Why Durban only got two Blue Flag beaches

Ten years after Durban’s ill-fated decision to pull out of the international Blue Flag beach-quality system because of rising sea-sewage pollution‚ the city has only managed to regain a handful of the flags it once flew on local beaches.

The eThekwini municipality only managed to claim two full flags and two pilot-status flags. 
Image: 123/rf/Leon Swart

More than 60 Blue Flags were awarded to beaches‚ marinas and tour boats along the South African coastline at a ceremony on Friday. Nearly half the flags went to the Western Cape‚ with eThekwini municipality only managing to claim two full flags and two pilot-status flags‚ compared to the 10 flags that once flew along Durban’s Golden Mile and other city beaches.

Durban was the first South African city to implement the international programme. However‚ Mike Sutcliffe‚ the controversial former city manager‚ pulled the city out of Blue Flag in 2008 after auditors found evidence of growing sewage-pollution levels in sea water that disqualified several beaches from flying flags to certify compliance with strict water-quality tests and other criteria.

In 2013‚ former eThekwini mayor James Nxumalo reversed Sutcliffe’s decision and announced that Durban would re-enter the scheme. Two years later‚ however‚ a study by University of KwaZulu-Natal researcher Katelyn Johnson concluded that microbiological water quality at most Durban beaches had deteriorated over the previous decade and “it is unlikely that Durban will be a Blue Flag coastline in the immediate future”.

She attributed most of the problems to polluted river and stormwater discharges.

“Durban’s coastline will constantly face challenges due to urban and industrial developments‚ the presence of many waste-water (sewage) treatment works and informal settlements along the rivers‚ and the presence of numerous stormwater drains… Improvement in water-quality monitoring and management is required in order for the city to reach its goal of having a Blue Flag coastline‚” she cautioned.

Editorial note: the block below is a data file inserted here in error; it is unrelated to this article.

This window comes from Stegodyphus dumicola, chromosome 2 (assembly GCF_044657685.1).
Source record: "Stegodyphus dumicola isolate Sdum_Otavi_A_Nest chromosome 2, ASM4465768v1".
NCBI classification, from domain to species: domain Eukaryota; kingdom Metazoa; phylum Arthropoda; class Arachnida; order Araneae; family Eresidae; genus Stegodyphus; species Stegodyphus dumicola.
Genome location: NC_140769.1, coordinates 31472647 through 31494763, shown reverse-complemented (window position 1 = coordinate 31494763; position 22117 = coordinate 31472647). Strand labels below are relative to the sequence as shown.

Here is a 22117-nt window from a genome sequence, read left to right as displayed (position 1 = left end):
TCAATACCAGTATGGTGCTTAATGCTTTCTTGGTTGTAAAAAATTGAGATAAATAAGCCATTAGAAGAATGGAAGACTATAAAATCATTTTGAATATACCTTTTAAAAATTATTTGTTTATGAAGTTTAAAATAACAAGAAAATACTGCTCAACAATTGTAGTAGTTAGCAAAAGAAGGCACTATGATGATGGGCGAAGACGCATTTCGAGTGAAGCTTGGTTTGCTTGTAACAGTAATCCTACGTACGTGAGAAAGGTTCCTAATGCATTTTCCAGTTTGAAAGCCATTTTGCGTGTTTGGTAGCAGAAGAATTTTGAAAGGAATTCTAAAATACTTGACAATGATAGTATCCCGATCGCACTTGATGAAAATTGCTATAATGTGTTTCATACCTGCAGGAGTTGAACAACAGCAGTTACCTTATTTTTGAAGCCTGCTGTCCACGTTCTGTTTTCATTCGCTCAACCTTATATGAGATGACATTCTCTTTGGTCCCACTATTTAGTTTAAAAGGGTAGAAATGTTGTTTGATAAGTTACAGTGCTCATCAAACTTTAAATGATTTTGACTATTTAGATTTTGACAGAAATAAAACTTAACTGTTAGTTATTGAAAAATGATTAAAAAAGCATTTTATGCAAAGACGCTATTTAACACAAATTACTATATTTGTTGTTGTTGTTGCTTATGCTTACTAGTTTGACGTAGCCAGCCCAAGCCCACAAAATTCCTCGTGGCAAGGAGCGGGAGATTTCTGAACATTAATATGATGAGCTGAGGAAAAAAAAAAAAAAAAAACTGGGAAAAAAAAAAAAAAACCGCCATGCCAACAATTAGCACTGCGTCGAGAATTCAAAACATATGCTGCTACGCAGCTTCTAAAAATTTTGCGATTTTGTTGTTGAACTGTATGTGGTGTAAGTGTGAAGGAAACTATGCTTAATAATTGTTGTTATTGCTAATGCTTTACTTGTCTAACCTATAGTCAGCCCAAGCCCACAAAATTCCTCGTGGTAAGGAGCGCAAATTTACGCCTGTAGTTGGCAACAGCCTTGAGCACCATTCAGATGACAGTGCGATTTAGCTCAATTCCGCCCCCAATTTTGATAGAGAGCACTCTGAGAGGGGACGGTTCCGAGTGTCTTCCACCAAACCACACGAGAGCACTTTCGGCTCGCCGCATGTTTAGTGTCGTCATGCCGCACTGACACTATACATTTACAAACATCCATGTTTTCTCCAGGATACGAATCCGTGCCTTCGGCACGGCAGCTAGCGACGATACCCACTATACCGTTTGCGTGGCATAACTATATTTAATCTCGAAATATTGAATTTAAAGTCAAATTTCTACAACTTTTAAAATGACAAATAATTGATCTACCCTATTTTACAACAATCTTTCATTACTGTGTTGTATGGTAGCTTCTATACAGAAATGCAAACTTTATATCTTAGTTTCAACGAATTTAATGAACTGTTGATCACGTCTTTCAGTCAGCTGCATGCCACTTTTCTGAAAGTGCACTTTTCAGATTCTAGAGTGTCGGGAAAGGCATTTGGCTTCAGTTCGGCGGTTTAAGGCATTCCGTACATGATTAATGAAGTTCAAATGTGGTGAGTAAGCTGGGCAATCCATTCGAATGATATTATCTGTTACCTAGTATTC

Speaking at the flag presentation ceremony in Mossel Bay‚ Blue Flag administrators said 66 full flags had been awarded to 46 beaches‚ eight marinas and 12 sustainable tourism boats for the next year.

The Western Cape has achieved the highest number of Blue Flags‚ with 30 beaches‚ 12 boats and seven marinas. Ten of these beaches are in Cape Town.

The Eastern Cape has been awarded one marina site and retained its seven beaches‚ while KwaZulu-Natal has been awarded nine beach flags. Of these‚ two are in Durban (Westbrook and uShaka beaches) and the remainder on the KZN South Coast.

Another 24 beaches across the coast will be allowed to fly “pilot-status” flags‚ with the long-term goal of achieving full Blue Flag status.

The scheme is an international award which recognises outstanding compliance with bathing-water quality and sewage-treatment regulations. It aims to raise environmental awareness and promote sound environmental management of beaches‚ marinas and inland bathing waters around the world.

In South Africa‚ the Blue Flag programme is managed by the Wildlife and Environment Society (Wessa) and participating coastal municipalities.

Ethekwini municipality spokesman Mandla Nsele‚ said he was not in a position to comment immediately.

The full list of new Blue Flag beaches can be viewed here:

https://protect-za.mimecast.com/s/yHAWCY6Y2AI4rGPU0cyXg?domain=wessa.org.za

By: Tony Carnie – TimesLIVE

Source: TMG Digital.

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